As calls increase on the government to relax its current lockdown that it has imposed due the Coronavirus (COVID-19) epidemic, so that businesses can get back to work and the economy can get moving again, the debate about the use of face masks continues. The government states that, with social distancing, masks are not needed in many cases. However, where people cannot maintain their distance due to the way they work, they may become compulsory in some instances.
As many companies are now faced with having to specify face masks for the first time, national personal protective equipment (PPE) distributor Arco, a leading supplier to the NHS, has compiled expert advice and guidance for its customers on the correct selection of facemasks and respirators, particularly in regard to Type II and Type IIR facemasks. This is to ensure that the appropriate levels of protective equipment are issued to those that need them most.
Arco’s experts suggest that, if full respiratory protection is not required and the objective is to prevent the possible transmission of COVID-19 in the workplace, then the most appropriate PPE would be a face mask. A respirator would be more suitable alternative where full respiratory protection is needed to protect a worker from a hazardous substance – including COVID-19.
It is important that respirators are not specified where Type II face masks could be used. The recommendation is that a full workplace risk assessment is carried out to determine the hazardous substances in the environment. This should include the risk of exposure to infection.
Type I or Type II?
Medical face masks are classified into two types, Type I and Type II, with Type II further divided according to a mask’s splash resistance pressure, which determines the mask’s resistance level to contaminated fluid splashes.
Type II face masks are suitable for most workplace situations, where masks are being issued with the objective of preventing the transmission of COVID-19 virus from one person to others.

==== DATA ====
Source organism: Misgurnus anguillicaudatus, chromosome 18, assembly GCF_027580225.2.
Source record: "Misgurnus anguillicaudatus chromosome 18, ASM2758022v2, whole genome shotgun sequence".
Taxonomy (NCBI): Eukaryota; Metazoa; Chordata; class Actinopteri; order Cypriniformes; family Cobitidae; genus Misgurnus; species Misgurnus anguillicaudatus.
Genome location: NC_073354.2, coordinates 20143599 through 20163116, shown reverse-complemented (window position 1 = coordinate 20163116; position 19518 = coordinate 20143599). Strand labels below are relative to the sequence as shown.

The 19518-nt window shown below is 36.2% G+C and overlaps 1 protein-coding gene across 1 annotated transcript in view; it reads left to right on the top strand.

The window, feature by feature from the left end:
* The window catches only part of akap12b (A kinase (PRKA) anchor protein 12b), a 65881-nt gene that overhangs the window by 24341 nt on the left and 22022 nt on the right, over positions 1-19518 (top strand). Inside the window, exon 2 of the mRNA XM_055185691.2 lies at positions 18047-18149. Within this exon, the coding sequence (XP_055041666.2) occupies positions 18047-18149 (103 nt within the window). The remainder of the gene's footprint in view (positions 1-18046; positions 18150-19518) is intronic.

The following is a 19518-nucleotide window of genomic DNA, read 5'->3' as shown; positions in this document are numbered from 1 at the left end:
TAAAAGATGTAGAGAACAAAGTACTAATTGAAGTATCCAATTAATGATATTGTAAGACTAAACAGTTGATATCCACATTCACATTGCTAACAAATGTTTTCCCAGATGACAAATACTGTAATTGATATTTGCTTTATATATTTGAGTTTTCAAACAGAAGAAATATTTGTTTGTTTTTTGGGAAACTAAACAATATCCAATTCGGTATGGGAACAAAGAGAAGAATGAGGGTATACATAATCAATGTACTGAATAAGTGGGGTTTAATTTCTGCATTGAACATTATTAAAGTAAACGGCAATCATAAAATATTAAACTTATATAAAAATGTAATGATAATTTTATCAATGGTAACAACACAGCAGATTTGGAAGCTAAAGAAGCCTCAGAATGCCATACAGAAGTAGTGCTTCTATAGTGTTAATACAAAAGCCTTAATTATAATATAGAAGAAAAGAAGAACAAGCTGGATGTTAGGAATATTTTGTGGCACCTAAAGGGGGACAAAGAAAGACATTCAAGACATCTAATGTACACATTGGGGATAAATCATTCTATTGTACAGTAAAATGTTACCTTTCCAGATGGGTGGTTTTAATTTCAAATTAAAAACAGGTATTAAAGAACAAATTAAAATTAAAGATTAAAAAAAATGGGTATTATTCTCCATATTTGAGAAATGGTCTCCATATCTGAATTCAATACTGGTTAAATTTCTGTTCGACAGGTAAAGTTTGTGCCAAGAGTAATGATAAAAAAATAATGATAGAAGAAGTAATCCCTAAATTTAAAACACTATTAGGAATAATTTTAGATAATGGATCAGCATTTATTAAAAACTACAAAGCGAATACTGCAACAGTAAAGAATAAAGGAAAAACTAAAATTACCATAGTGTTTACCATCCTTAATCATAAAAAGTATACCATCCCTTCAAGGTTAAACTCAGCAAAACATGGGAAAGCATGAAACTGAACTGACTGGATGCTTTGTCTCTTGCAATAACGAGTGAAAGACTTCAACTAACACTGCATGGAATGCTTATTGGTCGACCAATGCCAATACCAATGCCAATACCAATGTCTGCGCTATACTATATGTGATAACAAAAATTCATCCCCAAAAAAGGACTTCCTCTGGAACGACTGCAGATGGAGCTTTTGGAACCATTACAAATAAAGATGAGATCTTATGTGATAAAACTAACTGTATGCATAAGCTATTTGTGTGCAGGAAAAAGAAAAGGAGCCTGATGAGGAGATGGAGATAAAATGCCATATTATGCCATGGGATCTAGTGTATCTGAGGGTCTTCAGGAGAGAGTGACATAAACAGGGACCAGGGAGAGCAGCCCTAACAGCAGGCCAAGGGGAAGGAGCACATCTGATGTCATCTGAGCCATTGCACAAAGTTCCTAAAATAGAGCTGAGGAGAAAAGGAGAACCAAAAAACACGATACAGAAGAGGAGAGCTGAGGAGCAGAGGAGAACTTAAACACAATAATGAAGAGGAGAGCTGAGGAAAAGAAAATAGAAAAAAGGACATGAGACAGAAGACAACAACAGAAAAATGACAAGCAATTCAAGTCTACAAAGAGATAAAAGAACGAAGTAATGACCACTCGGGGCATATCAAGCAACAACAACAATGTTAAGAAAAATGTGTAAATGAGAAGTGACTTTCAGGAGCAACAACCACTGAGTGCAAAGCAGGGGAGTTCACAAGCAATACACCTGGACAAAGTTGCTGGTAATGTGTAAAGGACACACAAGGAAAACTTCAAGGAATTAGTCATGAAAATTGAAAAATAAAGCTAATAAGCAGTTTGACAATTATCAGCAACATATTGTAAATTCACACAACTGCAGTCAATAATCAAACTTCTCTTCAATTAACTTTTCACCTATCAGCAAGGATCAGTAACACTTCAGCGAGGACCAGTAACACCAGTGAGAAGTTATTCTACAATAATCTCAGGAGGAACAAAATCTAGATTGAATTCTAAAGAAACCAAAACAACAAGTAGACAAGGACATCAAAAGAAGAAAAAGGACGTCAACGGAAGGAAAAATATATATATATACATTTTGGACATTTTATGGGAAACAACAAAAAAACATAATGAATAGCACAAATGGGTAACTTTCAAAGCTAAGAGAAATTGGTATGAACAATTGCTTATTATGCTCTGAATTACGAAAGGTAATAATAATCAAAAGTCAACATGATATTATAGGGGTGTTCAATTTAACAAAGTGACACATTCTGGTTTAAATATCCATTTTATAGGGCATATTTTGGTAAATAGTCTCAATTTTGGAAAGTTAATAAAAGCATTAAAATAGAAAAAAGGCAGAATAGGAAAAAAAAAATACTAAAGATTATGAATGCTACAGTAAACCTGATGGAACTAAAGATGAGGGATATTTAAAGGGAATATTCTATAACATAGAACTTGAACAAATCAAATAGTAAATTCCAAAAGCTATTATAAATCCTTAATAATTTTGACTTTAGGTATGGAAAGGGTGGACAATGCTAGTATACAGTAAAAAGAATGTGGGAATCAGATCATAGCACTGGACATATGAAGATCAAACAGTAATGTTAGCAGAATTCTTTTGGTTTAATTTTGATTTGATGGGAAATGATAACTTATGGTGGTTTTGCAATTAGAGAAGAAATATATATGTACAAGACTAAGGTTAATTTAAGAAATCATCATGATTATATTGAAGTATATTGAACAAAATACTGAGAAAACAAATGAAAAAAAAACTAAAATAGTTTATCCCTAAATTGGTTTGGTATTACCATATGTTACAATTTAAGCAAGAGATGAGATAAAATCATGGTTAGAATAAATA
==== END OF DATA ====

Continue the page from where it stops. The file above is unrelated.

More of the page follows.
Type IIR splash-resistant medical face masks are really only required in clinical settings, to protect the wearer against contaminants contained in splashes of blood or bodily fluids.
Neil Hewitt, quality director at Arco, said: “The current demand for all types of PPE, especially face masks, is unique and we are seeing a daily increase in enquiries for all types. We are managing our supply chain to ensure that protective equipment reaches those that need it most and are not diverted from health care and front-line responders.
“We are issuing some specific guidance on the use of face masks to enable customers to select the right product for their needs and to ensure the that the higher levels of protective equipment are issued only where necessary.
“We would add a warning about the influx of non-compliant products coming into the market that have not been tested and certified to meet the necessary standards and could potentially put people at risk. We recommend that customers work with companies, like Arco, that can provide assurance on product quality and conformity.”
Those issuing Type II masks for the first time will need to provide instruction to wearers of the correct way to put on, take off and dispose of the masks once used. Arco has compiled a step-by-step illustrative guide along with a list of FAQs for managers that are available on its website as free downloads.